February 9, 1934 – July 6, 2023
Bobby Minicucci, owner of Niagara Falls’ long-running jazz mecca Ontario House, picks up the phone in August 1988 and it’s someone from Woody Herman’s “Young Thundering Hard” . A big band of 15 were heading west after a date on Cape Cod.
“They wanted to stop here, they wanted to play,” Minicucci told the Buffalo News. “I explained the size of the club and we came to an agreement… No, there is no space to dance, but there should be enough space for a band. Here is the Fredonia Jazz Ensemble. and that’s 22′ them. “
This club was world famous. Dizzy Gillespie, Maynard Ferguson, Chuck Mangione and others came to listen after gigs elsewhere in the region, or even sat down to listen. James Brown brought in the whole band. Comedian Dick Gregory stopped by and took the mic. Mr. Minicucci greeted everyone with a welcoming smile and a cigar in his mouth.
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The club on the corner of Main Street and Ontario Avenue, known as OH to fans, closed in 1992 and was demolished three years later, but its legend lives on. The Ontario House Jazz Reunion, an open-air concert, began at this location in 2005 and has been held annually for several years.
In 2009, Mr. Minicucci received the “Keep Jazz Alive” award from the state legislature and the US House of Representatives. He was inducted into the Niagara Falls Music Hall of Fame in his 2019.
He died at Kenmore Mercy Hospital on July 6 from complications following a fall a month earlier. he was 89 years old.
Robert Michael Minicucci was born in Niagara Falls, one of four children of Italian immigrants. His parents, Frank and Julia Minicucci, started the National Grill on Ontario Avenue in the 1930s and then bought Ontario House during World War II. In his Hall of Fame biography, Minicucci said his father bought it for his older brothers John and Albert as something they could come home to after serving in the war.
As a boy, Mr. Minicucci worked in a restaurant. After graduating from Niagara Falls High School in 1952, he studied at the Pratt Institute in New York City and was trying to pursue a career as an artist, but was called back to help out when his father fell ill. rice field.
After his father died in 1956, his mother took over the company and worked in the kitchen. Famous for her meatballs and known to everyone as ‘Ma’, she has charmed her loyal clientele.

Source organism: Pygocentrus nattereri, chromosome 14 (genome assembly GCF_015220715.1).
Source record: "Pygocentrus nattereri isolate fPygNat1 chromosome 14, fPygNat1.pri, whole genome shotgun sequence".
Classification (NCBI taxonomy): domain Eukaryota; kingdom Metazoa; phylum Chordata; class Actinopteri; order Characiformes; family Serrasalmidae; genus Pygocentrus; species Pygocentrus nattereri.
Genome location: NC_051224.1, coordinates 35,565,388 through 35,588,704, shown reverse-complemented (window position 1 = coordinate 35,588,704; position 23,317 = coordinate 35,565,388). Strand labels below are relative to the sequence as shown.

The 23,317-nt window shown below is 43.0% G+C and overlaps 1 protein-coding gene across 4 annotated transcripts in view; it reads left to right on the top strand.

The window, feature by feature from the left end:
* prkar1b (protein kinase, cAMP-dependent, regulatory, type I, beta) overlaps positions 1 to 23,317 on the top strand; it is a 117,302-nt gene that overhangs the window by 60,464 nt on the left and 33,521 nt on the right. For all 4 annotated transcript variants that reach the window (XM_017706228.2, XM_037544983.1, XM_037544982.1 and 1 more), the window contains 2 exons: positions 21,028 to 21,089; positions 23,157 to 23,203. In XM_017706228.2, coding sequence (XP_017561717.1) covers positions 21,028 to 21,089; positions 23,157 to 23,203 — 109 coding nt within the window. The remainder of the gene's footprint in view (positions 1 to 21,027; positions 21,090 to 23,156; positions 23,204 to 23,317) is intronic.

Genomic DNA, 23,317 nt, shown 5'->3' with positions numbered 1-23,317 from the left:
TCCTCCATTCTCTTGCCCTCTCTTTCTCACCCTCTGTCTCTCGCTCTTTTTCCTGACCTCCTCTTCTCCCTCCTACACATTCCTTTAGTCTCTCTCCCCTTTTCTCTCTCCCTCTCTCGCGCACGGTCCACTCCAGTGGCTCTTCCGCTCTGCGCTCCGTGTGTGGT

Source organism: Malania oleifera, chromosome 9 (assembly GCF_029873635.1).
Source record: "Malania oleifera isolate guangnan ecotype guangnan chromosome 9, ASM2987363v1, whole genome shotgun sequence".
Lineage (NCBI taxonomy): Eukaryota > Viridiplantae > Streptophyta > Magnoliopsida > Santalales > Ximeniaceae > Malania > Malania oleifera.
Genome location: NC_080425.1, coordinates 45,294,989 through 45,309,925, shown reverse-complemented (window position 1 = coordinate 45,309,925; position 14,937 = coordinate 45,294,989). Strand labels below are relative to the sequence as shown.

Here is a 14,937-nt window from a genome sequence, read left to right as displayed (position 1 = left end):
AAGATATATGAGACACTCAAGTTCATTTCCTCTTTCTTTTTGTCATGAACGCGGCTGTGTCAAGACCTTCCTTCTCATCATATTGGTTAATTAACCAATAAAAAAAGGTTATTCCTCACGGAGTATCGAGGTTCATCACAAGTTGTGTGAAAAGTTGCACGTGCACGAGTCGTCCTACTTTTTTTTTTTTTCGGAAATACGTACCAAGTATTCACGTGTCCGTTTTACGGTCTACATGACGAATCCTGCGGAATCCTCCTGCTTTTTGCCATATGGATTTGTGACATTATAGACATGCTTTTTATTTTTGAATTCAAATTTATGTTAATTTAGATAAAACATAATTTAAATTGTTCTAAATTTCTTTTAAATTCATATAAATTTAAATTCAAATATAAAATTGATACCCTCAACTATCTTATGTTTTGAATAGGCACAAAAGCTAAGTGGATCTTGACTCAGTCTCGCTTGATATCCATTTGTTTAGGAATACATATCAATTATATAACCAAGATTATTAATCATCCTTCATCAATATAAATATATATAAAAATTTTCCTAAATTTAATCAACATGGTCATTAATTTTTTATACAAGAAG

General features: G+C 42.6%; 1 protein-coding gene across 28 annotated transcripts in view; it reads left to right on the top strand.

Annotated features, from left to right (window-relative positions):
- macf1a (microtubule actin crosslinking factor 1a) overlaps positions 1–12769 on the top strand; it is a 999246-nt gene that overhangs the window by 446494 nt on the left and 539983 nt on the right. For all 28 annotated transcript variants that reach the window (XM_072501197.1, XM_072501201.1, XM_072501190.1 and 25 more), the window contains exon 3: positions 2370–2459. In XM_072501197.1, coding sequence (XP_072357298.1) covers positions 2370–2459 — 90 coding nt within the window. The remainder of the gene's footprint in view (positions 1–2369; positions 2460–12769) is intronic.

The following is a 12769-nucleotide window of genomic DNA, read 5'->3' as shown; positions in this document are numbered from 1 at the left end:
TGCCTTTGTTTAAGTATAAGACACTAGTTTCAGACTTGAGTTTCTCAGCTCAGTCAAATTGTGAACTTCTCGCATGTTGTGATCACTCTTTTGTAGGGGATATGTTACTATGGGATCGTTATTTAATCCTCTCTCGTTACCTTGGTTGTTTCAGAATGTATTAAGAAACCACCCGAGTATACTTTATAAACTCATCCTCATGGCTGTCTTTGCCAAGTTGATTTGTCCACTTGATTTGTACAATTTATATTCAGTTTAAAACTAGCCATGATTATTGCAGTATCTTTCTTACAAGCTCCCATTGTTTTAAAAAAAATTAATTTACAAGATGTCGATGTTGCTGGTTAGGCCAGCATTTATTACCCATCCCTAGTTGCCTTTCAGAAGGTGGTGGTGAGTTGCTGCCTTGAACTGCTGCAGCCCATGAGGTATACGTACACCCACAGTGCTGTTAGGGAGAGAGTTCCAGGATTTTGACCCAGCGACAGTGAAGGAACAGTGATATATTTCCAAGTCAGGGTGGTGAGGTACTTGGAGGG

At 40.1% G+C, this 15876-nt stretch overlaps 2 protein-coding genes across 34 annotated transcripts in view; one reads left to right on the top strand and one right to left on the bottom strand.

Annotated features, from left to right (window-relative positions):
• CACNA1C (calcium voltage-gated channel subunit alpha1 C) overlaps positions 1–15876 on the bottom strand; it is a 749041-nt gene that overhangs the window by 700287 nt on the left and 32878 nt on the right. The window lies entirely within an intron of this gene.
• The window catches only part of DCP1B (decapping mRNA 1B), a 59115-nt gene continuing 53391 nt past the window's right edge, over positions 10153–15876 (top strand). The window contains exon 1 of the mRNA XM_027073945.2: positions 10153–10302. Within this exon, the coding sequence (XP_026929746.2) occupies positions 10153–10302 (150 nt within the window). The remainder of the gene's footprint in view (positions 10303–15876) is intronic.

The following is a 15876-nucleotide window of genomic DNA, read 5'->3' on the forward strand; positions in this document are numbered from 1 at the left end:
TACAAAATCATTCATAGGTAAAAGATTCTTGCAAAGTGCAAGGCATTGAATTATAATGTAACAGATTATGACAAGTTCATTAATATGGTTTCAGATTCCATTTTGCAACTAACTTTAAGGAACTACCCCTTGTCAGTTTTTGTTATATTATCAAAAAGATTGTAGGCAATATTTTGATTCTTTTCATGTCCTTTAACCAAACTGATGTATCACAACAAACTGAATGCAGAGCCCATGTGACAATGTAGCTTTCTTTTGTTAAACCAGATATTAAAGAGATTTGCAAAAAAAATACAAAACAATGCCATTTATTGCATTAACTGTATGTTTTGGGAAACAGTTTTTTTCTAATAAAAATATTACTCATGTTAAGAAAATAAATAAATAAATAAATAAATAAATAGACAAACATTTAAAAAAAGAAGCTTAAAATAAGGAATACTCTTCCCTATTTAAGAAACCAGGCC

Mr. Minicucci brought the crowd to the night, introducing not only touring artists, but also up-and-coming local players such as Spyder Martin, Ronnie Foster and Bobby Militero, for whom the Ontario House stage was the starting point. . He used to have them practice there during the day.
As a young boy, jazz great Joey Defrancesco waited on the doorstep for the opportunity to play on the club’s Hammond B-3 organ. Keyboardist Richard Kermode, who played with Janis Joplin, rehearsed here for three months before putting his own jazz band, The Milestones, on tour in 1979.
Minicucci’s Hall of Fame profile quotes the late keyboardist Ron Corsaro, who played in the club as a teenager in the 1950s and stayed there until the club closed.
“Anyone who wanted to play jazz would have hoped and prayed that he would have the opportunity to play jazz. It was my first job playing
In 2006, Minicucci told an interviewer, “I encouraged them, and that was a big deal for the musicians.” “I’m really happy to be a part of their[life]. I need a place to learn my profession. A place to start.”
The club flourished in the 1950s and 1960s. Ontario His Avenue was a lively entertainment strip that at the time was particularly popular with Canadians fleeing Ontario’s drinking restrictions.
The Ontario House was also popular with athletes such as basketball great Calvin Murphy, one of the students who enrolled from nearby Niagara University, and members of the Buffalo Bills, including OJ Simpson.
By the late 1970s, however, the street was in trouble. News contributor Samantha Dean, when visiting the North End in 1978, described the place as “quite seedy” and “dark”, but Ontario House was one of the bright spots. Felt. Nevertheless, Mr Minicucci told her that her business was very bad and that she hired musicians only occasionally.
“People think it’s the wrong end of the city,” he says. “A lot of lawyers and judges come to lunch, but that’s it.”
One of the people who came in the 1970s was Maureen Stewart, who later worked there as a waitress and joined him. They got married in 1987.
Mr. Minicucci had a large collection of jazz records, which he would spin while the musicians were taking breaks. He also covered the club walls with paintings of music greats like John Coltrane, Miles Davis and Frank Sinatra.
In the 2000s, he participated in the Oral History Project run by the Niagara Falls Public Library, donating paintings and other memorabilia to its collection.
Survivors include Lauren Minicucci Palmer, Lisa Minicucci-Hoy, Lynn Minicucci Belasco, Rebecca Tickner, and his wife, who served as a longtime clerk at the State Legislature and Tops Markets corporate office. Includes Tethia Monroe’s five daughters. and several grandchildren and great-grandchildren.
A memorial service will be held on September 9 at the Williamson Funeral Home at 635 Main Street in Niagara Falls.
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